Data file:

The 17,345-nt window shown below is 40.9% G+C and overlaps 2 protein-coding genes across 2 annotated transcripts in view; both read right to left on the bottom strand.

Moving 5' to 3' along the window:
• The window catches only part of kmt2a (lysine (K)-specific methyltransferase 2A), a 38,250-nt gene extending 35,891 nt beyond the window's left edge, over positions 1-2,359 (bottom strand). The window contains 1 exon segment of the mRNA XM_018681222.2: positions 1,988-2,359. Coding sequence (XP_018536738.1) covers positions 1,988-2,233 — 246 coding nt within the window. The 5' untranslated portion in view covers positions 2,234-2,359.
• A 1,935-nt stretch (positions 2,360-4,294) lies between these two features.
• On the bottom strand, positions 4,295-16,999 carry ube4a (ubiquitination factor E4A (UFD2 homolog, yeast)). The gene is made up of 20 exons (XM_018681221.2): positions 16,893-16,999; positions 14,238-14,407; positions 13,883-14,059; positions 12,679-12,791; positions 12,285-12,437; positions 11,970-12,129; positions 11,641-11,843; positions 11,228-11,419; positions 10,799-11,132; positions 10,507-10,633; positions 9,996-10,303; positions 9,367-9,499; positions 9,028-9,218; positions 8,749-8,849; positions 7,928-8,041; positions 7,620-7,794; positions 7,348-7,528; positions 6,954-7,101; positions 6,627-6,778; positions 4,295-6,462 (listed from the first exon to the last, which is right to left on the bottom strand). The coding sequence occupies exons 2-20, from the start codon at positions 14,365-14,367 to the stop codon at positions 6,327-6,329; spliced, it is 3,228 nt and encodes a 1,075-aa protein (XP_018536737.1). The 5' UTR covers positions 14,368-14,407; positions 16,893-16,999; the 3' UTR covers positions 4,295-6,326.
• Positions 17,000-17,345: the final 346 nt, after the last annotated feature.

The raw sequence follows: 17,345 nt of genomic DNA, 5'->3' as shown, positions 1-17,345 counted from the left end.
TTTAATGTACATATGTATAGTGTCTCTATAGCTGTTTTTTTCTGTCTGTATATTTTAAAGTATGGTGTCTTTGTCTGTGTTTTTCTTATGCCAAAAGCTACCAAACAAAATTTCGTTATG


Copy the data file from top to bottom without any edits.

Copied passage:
The 17,345-nt window shown below is 40.9% G+C and overlaps 2 protein-coding genes across 2 annotated transcripts in view; both read right to left on the bottom strand.

Moving 5' to 3' along the window:
• The window catches only part of kmt2a (lysine (K)-specific methyltransferase 2A), a 38,250-nt gene extending 35,891 nt beyond the window's left edge, over positions 1-2,359 (bottom strand). The window contains 1 exon segment of the mRNA XM_018681222.2: positions 1,988-2,359. Coding sequence (XP_018536738.1) covers positions 1,988-2,233 — 246 coding nt within the window. The 5' untranslated portion in view covers positions 2,234-2,359.
• A 1,935-nt stretch (positions 2,360-4,294) lies between these two features.
• On the bottom strand, positions 4,295-16,999 carry ube4a (ubiquitination factor E4A (UFD2 homolog, yeast)). The gene is made up of 20 exons (XM_018681221.2): positions 16,893-16,999; positions 14,238-14,407; positions 13,883-14,059; positions 12,679-12,791; positions 12,285-12,437; positions 11,970-12,129; positions 11,641-11,843; positions 11,228-11,419; positions 10,799-11,132; positions 10,507-10,633; positions 9,996-10,303; positions 9,367-9,499; positions 9,028-9,218; positions 8,749-8,849; positions 7,928-8,041; positions 7,620-7,794; positions 7,348-7,528; positions 6,954-7,101; positions 6,627-6,778; positions 4,295-6,462 (listed from the first exon to the last, which is right to left on the bottom strand). The coding sequence occupies exons 2-20, from the start codon at positions 14,365-14,367 to the stop codon at positions 6,327-6,329; spliced, it is 3,228 nt and encodes a 1,075-aa protein (XP_018536737.1). The 5' UTR covers positions 14,368-14,407; positions 16,893-16,999; the 3' UTR covers positions 4,295-6,326.
• Positions 17,000-17,345: the final 346 nt, after the last annotated feature.

The raw sequence follows: 17,345 nt of genomic DNA, 5'->3' as shown, positions 1-17,345 counted from the left end.
TTTAATGTACATATGTATAGTGTCTCTATAGCTGTTTTTTTCTGTCTGTATATTTTAAAGTATGGTGTCTTTGTCTGTGTTTTTCTTATGCCAAAAGCTACCAAACAAAATTTCGTTATG